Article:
Similarly, when projecting net of insurance results, it is not uncommon for exchange commission (amounts paid actually or notionally by a reinsurer to a direct insurer in recognition of the direct insurer's costs) to be modelled as a reduction in commission rates or acquisition expenses. This means that if it is assumed that retention rates will change in the future, commission/acquisition rates/expenses must also be assumed to change.

It is clear that economic systems are complex and non-linear, and that we are not able to specify precisely how system parameters are related.

The tools developed to model non-linear systems may provide opportunities to develop theoretically sound models which are consistent with both historical data and future possible outcomes.

The usual valuation method employed by actuaries is a data-driven approach which relies on the measurement of some outputs of the system where those outputs can be considered to be a solution to the equations (which we do not know) governing the system.

The system being modelled is a black box, and we use measurements of the output of the system to find the states of the system as some of the control parameters vary.

The actuarial approach often presumes that the system being modelled is in a stable steady state (after normalisation), which may be hard to describe precisely because of "noise", errors of measurement and inaccurate data rather than because it is intrinsically indefinable. Non-linear mathematics show that some systems may be intrinsically indefinable.

Non-linear analysis has developed methods which facilitate recognition of equilibrium points and the classification of systems into chaotic and non-chaotic states. Predictive propensities have much greater certainty in non-chaotic states.

For example, future projections of cash flows are dependent on the starting point of the projection. Non-linear analysis has developed ways of quantifying sensitivity to initial conditions, commonly known as Lyapounov exponents. Such techniques could be applied in actuarial modelling to assess the veracity of projections and the sensitivity of results to assumptions.

Scatter diagrams, a concept familiar from statistics, can provide useful information about dynamic systems. A phase plane can be plotted, with a measurable system variable d(t) as the abscissa and d(t + i ) as ordinate, where t is an independent variable and i a suitable positive number.

The value i must fall within a range so that d(t + i) is not closely correlated with d(t) (i too small), nor independent of d(t) (i too large). Such analyses can indicate whether or not the system being modelled is in a chaotic state.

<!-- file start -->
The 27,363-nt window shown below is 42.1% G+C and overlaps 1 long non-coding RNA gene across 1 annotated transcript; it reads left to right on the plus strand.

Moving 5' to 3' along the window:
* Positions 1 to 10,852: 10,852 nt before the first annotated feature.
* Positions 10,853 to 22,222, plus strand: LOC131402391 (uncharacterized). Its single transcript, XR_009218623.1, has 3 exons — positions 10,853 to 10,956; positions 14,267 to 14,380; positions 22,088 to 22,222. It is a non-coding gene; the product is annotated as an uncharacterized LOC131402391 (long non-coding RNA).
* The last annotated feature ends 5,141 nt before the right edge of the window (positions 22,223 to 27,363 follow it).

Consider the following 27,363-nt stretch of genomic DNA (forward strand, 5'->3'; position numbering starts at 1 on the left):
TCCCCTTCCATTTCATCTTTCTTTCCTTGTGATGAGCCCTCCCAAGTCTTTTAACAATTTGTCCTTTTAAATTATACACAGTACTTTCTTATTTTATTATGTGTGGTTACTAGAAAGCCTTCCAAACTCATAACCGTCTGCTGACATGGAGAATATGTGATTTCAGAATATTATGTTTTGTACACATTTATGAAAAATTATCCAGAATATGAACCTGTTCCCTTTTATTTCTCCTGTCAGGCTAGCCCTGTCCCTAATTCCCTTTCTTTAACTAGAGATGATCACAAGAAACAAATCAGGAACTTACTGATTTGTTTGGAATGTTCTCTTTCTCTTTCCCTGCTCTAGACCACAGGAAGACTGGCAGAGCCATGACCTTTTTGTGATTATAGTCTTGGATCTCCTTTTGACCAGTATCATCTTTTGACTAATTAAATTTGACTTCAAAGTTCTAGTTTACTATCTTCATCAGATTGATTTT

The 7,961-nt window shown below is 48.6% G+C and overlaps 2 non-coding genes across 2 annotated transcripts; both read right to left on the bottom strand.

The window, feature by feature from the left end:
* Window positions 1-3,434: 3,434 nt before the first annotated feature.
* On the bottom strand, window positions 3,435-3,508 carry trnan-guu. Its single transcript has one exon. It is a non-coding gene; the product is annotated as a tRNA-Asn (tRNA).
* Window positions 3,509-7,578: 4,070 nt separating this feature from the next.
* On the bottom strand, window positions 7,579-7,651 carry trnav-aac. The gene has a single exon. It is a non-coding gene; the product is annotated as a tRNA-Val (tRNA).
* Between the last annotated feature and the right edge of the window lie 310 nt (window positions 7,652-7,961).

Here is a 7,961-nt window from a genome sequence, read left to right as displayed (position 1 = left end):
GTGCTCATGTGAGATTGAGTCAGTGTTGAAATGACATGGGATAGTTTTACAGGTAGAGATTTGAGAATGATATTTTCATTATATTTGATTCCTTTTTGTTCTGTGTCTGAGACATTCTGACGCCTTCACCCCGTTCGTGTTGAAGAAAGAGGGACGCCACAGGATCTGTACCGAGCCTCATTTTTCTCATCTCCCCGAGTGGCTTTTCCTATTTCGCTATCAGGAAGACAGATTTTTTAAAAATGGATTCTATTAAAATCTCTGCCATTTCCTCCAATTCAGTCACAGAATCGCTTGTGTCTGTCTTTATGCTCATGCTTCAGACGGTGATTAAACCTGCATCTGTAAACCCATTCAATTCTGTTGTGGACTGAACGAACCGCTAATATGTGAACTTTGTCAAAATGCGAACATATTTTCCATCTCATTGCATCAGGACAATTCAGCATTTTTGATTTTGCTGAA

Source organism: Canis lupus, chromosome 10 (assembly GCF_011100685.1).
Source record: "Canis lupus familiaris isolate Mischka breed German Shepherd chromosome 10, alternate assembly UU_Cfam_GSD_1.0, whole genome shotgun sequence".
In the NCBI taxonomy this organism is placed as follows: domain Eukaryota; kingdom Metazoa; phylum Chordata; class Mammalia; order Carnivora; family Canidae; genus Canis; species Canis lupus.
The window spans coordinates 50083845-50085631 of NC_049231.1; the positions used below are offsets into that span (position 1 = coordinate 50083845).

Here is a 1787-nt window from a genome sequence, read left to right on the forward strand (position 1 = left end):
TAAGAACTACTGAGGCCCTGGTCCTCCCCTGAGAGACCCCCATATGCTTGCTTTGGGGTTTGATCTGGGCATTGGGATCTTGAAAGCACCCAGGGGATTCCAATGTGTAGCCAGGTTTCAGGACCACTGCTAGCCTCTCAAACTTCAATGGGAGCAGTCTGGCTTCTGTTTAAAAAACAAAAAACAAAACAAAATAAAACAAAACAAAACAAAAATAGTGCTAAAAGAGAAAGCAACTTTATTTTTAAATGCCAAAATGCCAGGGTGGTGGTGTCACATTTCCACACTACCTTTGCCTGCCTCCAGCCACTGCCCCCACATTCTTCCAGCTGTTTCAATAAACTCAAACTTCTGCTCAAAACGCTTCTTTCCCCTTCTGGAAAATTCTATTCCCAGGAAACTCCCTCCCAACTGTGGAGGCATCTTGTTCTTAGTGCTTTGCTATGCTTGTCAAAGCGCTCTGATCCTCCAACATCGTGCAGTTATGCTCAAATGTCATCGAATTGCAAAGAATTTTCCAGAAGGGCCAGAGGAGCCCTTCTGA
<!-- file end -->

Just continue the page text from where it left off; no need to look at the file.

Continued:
In general, a (continuous) economic model can be considered to have the form dx/dt = F(a,x), where F is a function from R(l dimensions) x R (m dinemsions) into R (m dimensions,where **l, m, a, x ** and **F ** are unknown, and **x **cannot be measured directly. (Most economic models are discrete, and measurable outputs from the underlying system discrete rather than continuous variables. The real world has both discrete and continuous components.)

We are able to measure p data of the form **d(a,t) = g(a, x(t)) **at certain points of time for some unknown function g: **R( 1) x R (m) --> R (p) **. The challenge is to invert, i.e. find **F **from **d(a,t) **.

A lot of actuarial work relates to reserving for business about which some details are known or can be reliably estimated from past experience. M&As require an opinion on business to be written in the future about which a lot less is known, especially where significant structural changes have taken place recently or are expected to take place. The very nature of commercial transactions imply radical change may take place upon purchase.

Generalised Linear Models, which allow for non-linear relationships between system variables, are being widely used by actuaries. GLMs can be applied to both premium rating and reserving (Fry and Smith), two applications which in combination are similar to the modelling required for M&As. Conditional distributions and Bayesian approaches also provide techniques which may be useful where there is a lack of reliable experience.

In summary, the phenomenological approach and linear modelling techniques currently employed by actuaries in M&As can be augmented by models from non-linear mathematics to put actuarial analysis on a more theoretically sound basis and more closely reflect the complexity inherent in real world systems.